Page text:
Let’s say your app is decrypting ESDK messages read out of an Amazon Simple Queue Service (Amazon SQS) queue. Somewhere you’ll likely have a function like this:

public byte[] decryptMessage(final byte[] messageBytes,
                             final Map<String, String> encryptionContext) {
    // The Amazon Resource Name (ARN) of your CMK.
    final String keyArn = "arn:aws:kms:us-west-2:111122223333:key/1234abcd-12ab-34cd-56ef-1234567890ab";

    // 1. Instantiate the SDK
    AwsCrypto crypto = AwsCrypto.builder().build();

Now, when you create a KmsMasterKeyProvider, you’ll configure it with one or more KeyIds you expect to use. I’m passing a single element here for simplicity.

	// 2. Instantiate a KMS master key provider in Strict Mode using buildStrict()
    final KmsMasterKeyProvider keyProvider = KmsMasterKeyProvider.builder().buildStrict(keyArn); 

Decrypt the message as normal. The ESDK will check each encrypted data key against the list of KeyIds configured at creation: in the preceeding example, the single CMK in keyArn. The ESDK will only call AWS KMS for matching encrypted data keys; if none match, it will throw a CannotUnwrapDataKeyException.

	// 3. Decrypt the message.
    final CryptoResult<byte[], KmsMasterKey> decryptResult = crypto.decryptData(keyProvider, messageBytes);

    // 4. Validate the encryption context.

(See our documentation for more information on how encryption context provides additional authentication features!)

	checkEncryptionContext(decryptResult, encryptionContext);

    // 5. Return the decrypted bytes.
    return decryptResult.getResult();

We recommend that everyone using the ESDK with AWS KMS adopt local KeyId filtering. How you do this varies by language—the ESDK Developer Guide provides detailed instructions and example code.

I’m especially excited to announce the second new feature of the ESDK, key commitment, which addresses a non-obvious property of modern symmetric ciphers used in the industry (including the Advanced Encryption Standard (AES)). These ciphers have the property that decrypting a single ciphertext with two different keys could give different plaintexts! Picking a pair of keys that decrypt to two specific messages involves trying random keys until you get the message you want, making it too expensive for most messages. However, if you’re encrypting messages of a few bytes, it might be feasible. Most authenticated encryption schemes, such as AES-GCM, don’t solve for this issue. Instead, they prevent someone who doesn’t control the keys from tampering with the ciphertext. But someone who controls both keys can craft a ciphertext that will properly authenticate under each key by using AES-GCM.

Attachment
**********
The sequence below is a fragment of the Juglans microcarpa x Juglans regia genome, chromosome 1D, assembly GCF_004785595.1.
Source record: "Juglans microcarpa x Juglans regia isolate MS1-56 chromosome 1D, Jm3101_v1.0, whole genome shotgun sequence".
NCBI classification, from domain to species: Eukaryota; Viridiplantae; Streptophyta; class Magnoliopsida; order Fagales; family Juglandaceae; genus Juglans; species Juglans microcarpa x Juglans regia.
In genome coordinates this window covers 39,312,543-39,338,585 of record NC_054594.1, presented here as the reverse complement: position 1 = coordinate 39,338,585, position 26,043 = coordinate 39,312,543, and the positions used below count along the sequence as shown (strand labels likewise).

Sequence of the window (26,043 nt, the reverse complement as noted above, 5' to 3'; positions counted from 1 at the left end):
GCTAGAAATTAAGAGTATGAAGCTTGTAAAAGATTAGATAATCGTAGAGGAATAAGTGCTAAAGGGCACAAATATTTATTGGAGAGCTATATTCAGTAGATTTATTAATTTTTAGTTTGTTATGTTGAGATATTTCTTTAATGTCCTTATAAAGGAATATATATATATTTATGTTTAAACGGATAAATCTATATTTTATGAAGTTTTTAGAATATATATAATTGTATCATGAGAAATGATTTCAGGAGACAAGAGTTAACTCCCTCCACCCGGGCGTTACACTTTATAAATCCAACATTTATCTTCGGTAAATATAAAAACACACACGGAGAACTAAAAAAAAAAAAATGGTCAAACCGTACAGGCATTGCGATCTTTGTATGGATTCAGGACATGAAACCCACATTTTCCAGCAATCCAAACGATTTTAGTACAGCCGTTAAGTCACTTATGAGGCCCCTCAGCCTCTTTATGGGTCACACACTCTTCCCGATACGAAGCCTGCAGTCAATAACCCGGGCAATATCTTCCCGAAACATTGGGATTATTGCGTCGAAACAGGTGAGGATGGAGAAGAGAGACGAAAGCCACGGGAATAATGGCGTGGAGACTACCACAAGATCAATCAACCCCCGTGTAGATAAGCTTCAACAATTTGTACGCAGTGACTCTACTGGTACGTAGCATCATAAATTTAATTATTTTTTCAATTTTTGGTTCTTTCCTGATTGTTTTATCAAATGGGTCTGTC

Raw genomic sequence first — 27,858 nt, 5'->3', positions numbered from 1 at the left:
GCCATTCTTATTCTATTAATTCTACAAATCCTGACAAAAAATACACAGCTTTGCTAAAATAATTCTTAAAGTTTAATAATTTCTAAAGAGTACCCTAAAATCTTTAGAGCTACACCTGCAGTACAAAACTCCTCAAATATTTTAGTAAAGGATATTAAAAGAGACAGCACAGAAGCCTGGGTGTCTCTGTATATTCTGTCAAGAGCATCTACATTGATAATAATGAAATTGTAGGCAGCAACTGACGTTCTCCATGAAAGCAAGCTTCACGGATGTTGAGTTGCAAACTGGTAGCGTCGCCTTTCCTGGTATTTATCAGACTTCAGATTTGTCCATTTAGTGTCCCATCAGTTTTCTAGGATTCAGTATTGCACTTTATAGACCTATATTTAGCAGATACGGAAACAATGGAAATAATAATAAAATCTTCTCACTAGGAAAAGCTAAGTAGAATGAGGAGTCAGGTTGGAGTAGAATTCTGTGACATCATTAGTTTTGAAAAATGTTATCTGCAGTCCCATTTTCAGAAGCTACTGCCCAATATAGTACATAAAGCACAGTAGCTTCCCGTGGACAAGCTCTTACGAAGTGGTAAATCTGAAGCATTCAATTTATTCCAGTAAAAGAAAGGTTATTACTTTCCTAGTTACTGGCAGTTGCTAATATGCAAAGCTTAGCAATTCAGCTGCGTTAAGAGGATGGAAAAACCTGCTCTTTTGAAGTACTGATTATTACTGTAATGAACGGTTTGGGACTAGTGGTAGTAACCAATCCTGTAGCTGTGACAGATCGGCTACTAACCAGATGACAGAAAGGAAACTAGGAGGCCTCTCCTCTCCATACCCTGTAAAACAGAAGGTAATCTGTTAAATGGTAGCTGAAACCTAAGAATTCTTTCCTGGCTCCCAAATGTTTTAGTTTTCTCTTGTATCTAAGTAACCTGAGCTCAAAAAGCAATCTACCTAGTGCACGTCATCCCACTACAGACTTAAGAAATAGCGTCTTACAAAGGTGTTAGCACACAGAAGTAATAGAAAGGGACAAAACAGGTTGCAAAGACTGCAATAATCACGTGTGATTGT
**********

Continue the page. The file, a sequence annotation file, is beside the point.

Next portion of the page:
All of this means that if a sender can get two parties to use different keys, those two parties could decrypt the exact same ciphertext and get different results. That could be problematic if the message reads, for example, as “sell 1000 shares” to one party, and “buy 1000 shares” to another.

The ESDK solves this problem for you with key commitment. Key commitment means that only a single data key can decrypt a given message, and that trying to use any other data key will result in a failed authentication check and a failure to decrypt. This property allows for senders and recipients of encrypted messages to know that everyone will see the same plaintext message after decryption.

Key commitment is on by default in version 2.0 of the ESDK. This is a breaking change from earlier versions. Existing customers should follow the ESDK migration guide for their language to upgrade from 1.x versions of the ESDK currently in their environment. I recommend a thoughtful and careful migration.

AWS is always looking for feedback on ways to improve our services and tools. Security-related concerns can be reported to AWS Security at [email protected]. We’re deeply grateful for security research, and we’d like to thank Thai Duong from Google’s security team for reaching out to us. I’d also like to thank my colleagues on the AWS Crypto Tools team for their collaboration, dedication, and commitment (pun intended) to continuously improving our libraries.

If you have feedback about this post, submit comments in the Comments section below. If you have questions about this post, start a new thread on the AWS Crypto Tools forum or contact AWS Support.

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Alex Tribble

Alex is a Principal Software Development Engineer in AWS Crypto Tools. She joined Amazon in 2008 and has spent her time building security platforms, protecting availability, and generally making things faster and cheaper. Outside of work, she, her wife, and children love to pack as much stuff into as few bikes as possible.